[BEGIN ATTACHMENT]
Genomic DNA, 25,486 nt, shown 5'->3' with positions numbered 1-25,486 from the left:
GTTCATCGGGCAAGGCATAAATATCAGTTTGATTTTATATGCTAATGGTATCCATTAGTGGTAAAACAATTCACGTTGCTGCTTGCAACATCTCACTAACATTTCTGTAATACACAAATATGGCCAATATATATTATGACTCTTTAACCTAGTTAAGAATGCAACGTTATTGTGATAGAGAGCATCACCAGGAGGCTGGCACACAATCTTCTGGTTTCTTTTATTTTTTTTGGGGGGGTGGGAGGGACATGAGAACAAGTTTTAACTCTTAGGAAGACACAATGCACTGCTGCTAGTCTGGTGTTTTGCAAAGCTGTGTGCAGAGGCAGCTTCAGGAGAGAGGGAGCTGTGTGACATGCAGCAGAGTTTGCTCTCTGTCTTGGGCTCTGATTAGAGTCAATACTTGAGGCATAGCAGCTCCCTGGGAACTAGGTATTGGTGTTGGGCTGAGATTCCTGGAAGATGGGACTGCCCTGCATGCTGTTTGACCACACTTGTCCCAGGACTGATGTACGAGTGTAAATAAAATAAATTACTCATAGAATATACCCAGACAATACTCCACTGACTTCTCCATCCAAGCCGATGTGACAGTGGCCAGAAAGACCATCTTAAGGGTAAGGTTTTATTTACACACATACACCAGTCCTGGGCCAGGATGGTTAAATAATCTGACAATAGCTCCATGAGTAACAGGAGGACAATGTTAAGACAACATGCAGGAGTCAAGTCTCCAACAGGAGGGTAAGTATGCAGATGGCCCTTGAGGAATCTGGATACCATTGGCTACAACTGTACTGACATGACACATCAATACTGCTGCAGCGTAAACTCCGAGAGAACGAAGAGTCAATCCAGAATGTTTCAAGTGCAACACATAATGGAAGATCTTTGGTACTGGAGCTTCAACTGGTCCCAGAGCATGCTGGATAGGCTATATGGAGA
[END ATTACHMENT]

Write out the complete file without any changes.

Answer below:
Genomic DNA, 25,486 nt, shown 5'->3' with positions numbered 1-25,486 from the left:
GTTCATCGGGCAAGGCATAAATATCAGTTTGATTTTATATGCTAATGGTATCCATTAGTGGTAAAACAATTCACGTTGCTGCTTGCAACATCTCACTAACATTTCTGTAATACACAAATATGGCCAATATATATTATGACTCTTTAACCTAGTTAAGAATGCAACGTTATTGTGATAGAGAGCATCACCAGGAGGCTGGCACACAATCTTCTGGTTTCTTTTATTTTTTTTGGGGGGGTGGGAGGGACATGAGAACAAGTTTTAACTCTTAGGAAGACACAATGCACTGCTGCTAGTCTGGTGTTTTGCAAAGCTGTGTGCAGAGGCAGCTTCAGGAGAGAGGGAGCTGTGTGACATGCAGCAGAGTTTGCTCTCTGTCTTGGGCTCTGATTAGAGTCAATACTTGAGGCATAGCAGCTCCCTGGGAACTAGGTATTGGTGTTGGGCTGAGATTCCTGGAAGATGGGACTGCCCTGCATGCTGTTTGACCACACTTGTCCCAGGACTGATGTACGAGTGTAAATAAAATAAATTACTCATAGAATATACCCAGACAATACTCCACTGACTTCTCCATCCAAGCCGATGTGACAGTGGCCAGAAAGACCATCTTAAGGGTAAGGTTTTATTTACACACATACACCAGTCCTGGGCCAGGATGGTTAAATAATCTGACAATAGCTCCATGAGTAACAGGAGGACAATGTTAAGACAACATGCAGGAGTCAAGTCTCCAACAGGAGGGTAAGTATGCAGATGGCCCTTGAGGAATCTGGATACCATTGGCTACAACTGTACTGACATGACACATCAATACTGCTGCAGCGTAAACTCCGAGAGAACGAAGAGTCAATCCAGAATGTTTCAAGTGCAACACATAATGGAAGATCTTTGGTACTGGAGCTTCAACTGGTCCCAGAGCATGCTGGATAGGCTATATGGAGA